The Dwarakadheesh temple is a Hindu temple dedicated to Lord Krishna, who is worshipped here by the name Dwarkadhish, or 'King of Dwarka
'. It is situated at Dwarka, Gujarat
, which is believed to have been built after the historic Dvarka city, the Kingdom of Krishna which submerged in to the ocean after the Mahabharata war. The main shrine of the 5-storied building, supported by 72 pillars, is known as Jagat Mandir
or Nija Mandir, and is believed to be 2,500 years old. The Dwarkadhish Temple is a Pushtimarg temple, hence it follows the guidelines and rituals created by Shree Vallabhacharya and Shree Vitheleshnathji.
The present temple was built in 16th century CE, while the original temple was believed to have been built by Krishna's grandson, Vajranabha, over the hari-griha (Lord Krishna's residential place). The temple became part of the Char Dham pilgrimage considered sacred by Hindus in India
, after Adi Shankaracharya, the 8th century reformer and philosopher, visited the shrine. Even today a memorial within the temple is dedicated to his visit. Dwarakadheesh is the 108th Divya Desam of Lord Vishnu on the subcontinent, glorified in the Divya Prabandha sacred texts.
A temple was built at the site around 400 BC by Vajranabhji, the great grandson of Lord Krishna, however the present structure was built during the 16th century in a typical Chalukyan style of architecture. The beautiful temple rises up to a height of 51.8 meters. Also known as the Jagat Mandir, the temple has two Sikhara. The Nij shikhar (The longer sikhar) denotes where the deity of Lord Dwarkadhish is installed. The huge temple consists of 60 exquisitely carved pillars and a number of sculptures that depict the influence of various dynasties such as the Guptas, Pallavas and Chavdas (referring to Chavda Kingdom) that ruled Dwarka over the years.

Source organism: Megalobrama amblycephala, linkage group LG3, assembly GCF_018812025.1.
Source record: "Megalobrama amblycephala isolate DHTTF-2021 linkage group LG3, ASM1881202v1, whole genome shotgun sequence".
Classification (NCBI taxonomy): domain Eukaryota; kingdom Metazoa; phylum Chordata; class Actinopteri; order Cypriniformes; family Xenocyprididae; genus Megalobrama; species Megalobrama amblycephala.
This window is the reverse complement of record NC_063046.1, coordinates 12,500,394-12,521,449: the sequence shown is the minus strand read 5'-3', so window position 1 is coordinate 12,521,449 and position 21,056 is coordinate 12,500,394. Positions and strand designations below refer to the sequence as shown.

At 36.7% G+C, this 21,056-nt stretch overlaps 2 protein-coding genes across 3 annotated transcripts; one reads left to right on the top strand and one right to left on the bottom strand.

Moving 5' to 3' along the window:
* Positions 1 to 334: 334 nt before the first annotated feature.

The entrance to the temple is from the north, also known as the Moksha Dwaar, while the entrance from the south is the Swarg Dwaar from where a series of steps leads down to the banks of river Gomti. According to legend, the temple was constructed in a single day by Vishwakarma, the lord of construction. The deity of Lord Dwarkadhish is made of shiny black stone and is about 2.25 ft in height.
The four hands of the deity carry a conch, the Sudarshana Chakra, a mace and a lotus, and this image is popularly known as 'Shankh Chakra Gada Padma Chaturbhuj'. It is said that the idol was hidden for years to protect it from invaders while another idol was brought from the Rukmini temple and installed in its absence. The original idol was reinstalled during the 16th century after the construction of the new temple.
The temple is one of the holiest Hindu Char Dham (four divine sites) sites comprising Rameswaram, Badrinath, Puri and Dwarka. Though the origins are not clearly known, the Advaita school of Hinduism established by Sankaracharya, who created Hindu monastic institutions across India, attributes the origin of Char Dham to the seer. The four monasteries lie across the four corners of India and their attendant temples are Badrinath Temple at Badrinath in the North, Jagannath Temple at Puri in the East, Dwarakadheesh Temple at Dwarka in the West and Ramanathaswamy Temple at Rameswaram in the South. Though ideologically the temples are divided between the sects of Hinduism, namely Saivism and Vaishnavism, the Char Dham pilgrimage is an all Hindu affair.
There are four abodes in Himalayas called Chota Char Dham (Chota meaning small): Badrinath, Kedarnath, Gangotri and Yamunotri - all of these lie at the foot hills of Himalayas. The name Chota was added during the mid of 20th century to differentiate the original Char Dhams. The journey across the four cardinal points in India is considered sacred by Hindus who aspire to visit these temples once in their lifetime. Traditionally the trip starts are the eastern end from Puri, proceeding in clockwise direction in a manner typically followed for circuambulation in Hindu temples.